Archive for September, 2013
About a week ago, the Byrd Ensemble uploaded a video all about their new recording of the works of Peter Hallock (b. 1924). The new CD is called Draw on sweet night. It is a wonderful tribute to the man who originated the Compline Service at St. Mark’s Cathedral, and to whom I’m dedicating my book.
Lovely filming of Peter’s Japanese garden and St. Mark’s Cathedral, giving a good perspective of the “Holy Box” where I became passionate about the Compline service almost fifty years ago…
Select this link: An interview with Peter Hallock
For last Sunday’s Compline service at St. Mark’s Cathedral, Seattle, Jason Anderson, the director of the Compline Choir, had us sing the hymn “Dear Lord and Father of mankind.” He asked us, as he does occasionally, to guess the reason for his selection. Many got it right away – the second verse made reference to Syria, as in “beside the Syrian Sea” (really a reference to the Sea of Galilee). Also, the hymn reminds us that in times when the temptation is to act in haste, to take some time for stillness and calm reflection.
The words of the hymn were excerpted from the last portion of the poem “The Brewing of Soma” written in 1872 by John Greenleaf Whittier (1807-1892), American Quaker poet and advocate for the abolition of slavery. The poem begins with a description of the ecstatic religions of ancient times (assisted by the drinking of soma juice), and becomes a plea against what Whittier considered the frenzied religious fervor of the “revivalist meetings” of his day. The last six verses of the poem (12 through 17) are a prayer for the return to peace, calm and simplicity. Five of these six verses became the familiar hymn, included by Garrett Horder in his Congregational Hymns (1884). He omitted verse 15, but I have included it below to show how the reference to manna from heaven sets up the next verse (“drop thy still dews of quietness”).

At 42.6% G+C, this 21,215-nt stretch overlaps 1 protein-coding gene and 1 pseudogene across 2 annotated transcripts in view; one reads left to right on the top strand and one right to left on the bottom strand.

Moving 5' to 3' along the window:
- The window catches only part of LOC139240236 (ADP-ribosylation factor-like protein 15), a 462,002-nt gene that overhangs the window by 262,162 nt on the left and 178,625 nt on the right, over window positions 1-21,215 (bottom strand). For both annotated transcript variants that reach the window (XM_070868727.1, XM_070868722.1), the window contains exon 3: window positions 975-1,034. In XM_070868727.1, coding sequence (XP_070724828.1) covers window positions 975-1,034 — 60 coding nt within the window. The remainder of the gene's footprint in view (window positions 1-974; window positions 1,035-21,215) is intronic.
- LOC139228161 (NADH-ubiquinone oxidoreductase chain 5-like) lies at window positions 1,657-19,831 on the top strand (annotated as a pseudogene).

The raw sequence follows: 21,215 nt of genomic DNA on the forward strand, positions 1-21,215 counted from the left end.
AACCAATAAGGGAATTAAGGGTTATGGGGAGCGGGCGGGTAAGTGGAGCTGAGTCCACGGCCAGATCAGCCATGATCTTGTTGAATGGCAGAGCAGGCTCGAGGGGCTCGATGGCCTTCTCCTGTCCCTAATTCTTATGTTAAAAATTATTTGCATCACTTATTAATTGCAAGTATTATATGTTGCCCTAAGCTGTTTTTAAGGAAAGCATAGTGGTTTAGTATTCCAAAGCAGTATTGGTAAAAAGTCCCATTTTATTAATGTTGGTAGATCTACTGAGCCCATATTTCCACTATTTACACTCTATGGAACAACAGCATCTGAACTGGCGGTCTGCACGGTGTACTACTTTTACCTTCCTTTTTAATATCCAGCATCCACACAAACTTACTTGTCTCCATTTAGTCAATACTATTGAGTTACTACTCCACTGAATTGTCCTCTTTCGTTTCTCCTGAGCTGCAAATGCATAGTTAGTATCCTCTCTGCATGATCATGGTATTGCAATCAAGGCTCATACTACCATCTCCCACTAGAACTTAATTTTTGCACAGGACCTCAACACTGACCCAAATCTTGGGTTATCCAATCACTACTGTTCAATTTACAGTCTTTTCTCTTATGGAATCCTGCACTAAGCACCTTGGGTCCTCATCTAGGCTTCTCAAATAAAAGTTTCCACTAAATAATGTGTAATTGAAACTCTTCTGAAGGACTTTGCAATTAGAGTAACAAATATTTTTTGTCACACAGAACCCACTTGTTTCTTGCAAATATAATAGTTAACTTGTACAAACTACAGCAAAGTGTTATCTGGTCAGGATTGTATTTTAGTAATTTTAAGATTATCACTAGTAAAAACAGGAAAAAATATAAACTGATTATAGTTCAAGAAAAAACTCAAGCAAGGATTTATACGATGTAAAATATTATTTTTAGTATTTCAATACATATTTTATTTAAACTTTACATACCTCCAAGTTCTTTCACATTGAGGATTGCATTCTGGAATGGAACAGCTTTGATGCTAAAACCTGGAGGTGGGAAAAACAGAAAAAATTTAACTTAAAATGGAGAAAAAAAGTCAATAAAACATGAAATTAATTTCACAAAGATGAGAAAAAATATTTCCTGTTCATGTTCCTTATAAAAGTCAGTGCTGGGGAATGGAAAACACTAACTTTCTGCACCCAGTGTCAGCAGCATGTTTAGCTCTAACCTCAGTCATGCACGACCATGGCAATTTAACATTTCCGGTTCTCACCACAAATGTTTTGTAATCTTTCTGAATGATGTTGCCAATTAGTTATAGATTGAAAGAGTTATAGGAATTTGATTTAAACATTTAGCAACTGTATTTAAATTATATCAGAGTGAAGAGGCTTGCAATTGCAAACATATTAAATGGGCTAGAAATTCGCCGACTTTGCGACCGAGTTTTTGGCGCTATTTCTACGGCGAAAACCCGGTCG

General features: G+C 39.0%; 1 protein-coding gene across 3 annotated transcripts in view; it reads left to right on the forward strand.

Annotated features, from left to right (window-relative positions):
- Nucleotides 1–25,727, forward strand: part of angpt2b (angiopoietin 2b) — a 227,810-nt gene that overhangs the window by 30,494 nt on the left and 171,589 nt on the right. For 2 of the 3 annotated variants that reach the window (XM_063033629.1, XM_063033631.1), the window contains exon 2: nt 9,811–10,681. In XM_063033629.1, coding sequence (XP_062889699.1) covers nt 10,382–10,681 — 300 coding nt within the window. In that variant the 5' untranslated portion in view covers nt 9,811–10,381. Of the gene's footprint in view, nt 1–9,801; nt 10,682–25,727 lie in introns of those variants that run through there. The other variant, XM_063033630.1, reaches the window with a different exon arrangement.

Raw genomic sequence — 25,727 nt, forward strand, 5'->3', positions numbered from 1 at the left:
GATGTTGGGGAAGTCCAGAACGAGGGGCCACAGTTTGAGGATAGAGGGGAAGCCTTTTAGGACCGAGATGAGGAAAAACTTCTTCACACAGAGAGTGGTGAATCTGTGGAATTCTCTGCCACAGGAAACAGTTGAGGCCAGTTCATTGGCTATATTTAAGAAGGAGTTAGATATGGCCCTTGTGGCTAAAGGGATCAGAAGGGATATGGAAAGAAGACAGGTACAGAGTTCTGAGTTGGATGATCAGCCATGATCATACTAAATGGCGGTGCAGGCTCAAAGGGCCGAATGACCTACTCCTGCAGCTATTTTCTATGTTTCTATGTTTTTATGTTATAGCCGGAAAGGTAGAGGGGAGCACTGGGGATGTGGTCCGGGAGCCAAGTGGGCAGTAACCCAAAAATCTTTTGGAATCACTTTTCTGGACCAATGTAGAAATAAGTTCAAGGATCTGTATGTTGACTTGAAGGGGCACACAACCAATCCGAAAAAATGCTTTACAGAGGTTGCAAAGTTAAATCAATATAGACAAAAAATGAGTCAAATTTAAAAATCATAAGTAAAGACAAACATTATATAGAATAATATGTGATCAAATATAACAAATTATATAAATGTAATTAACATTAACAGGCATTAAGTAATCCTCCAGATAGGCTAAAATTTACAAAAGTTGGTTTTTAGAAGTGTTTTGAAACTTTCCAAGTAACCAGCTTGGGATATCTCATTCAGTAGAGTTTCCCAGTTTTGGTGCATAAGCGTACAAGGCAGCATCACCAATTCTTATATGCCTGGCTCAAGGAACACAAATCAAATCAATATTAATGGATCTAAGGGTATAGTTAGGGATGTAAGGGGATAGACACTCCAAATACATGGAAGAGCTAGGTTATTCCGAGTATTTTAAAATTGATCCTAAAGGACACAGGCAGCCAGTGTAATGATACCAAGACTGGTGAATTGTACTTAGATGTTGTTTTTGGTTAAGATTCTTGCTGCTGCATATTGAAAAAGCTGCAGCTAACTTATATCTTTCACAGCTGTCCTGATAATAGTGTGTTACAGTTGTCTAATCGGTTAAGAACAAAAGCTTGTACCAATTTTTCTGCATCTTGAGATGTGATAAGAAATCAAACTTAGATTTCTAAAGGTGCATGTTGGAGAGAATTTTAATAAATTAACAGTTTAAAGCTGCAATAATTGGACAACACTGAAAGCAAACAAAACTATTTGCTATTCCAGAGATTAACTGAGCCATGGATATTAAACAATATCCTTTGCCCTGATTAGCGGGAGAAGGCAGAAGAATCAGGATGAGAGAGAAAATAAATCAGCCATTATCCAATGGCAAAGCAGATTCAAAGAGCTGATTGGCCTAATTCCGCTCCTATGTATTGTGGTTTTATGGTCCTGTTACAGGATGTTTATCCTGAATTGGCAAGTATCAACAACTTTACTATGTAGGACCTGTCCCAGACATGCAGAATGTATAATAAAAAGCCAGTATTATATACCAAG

The two most popular musical settings of the hymn are Repton, by C. H. H. Parry (1848-1918), and Rest, by Frederic Charles Maker (1844-1927). The Compline Choir sang the latter, and I felt that we were all especially inspired that evening. It is always gratifying to sing with others who can turn out such quality work with only ten minutes of rehearsal. And it’s such fun to sing close harmony on nineteenth-century hymns (think “barbershop”), especially in the third verse, where the tenor part sings the melody an ocatave lower, and the top part sings the tenor part an octave higher.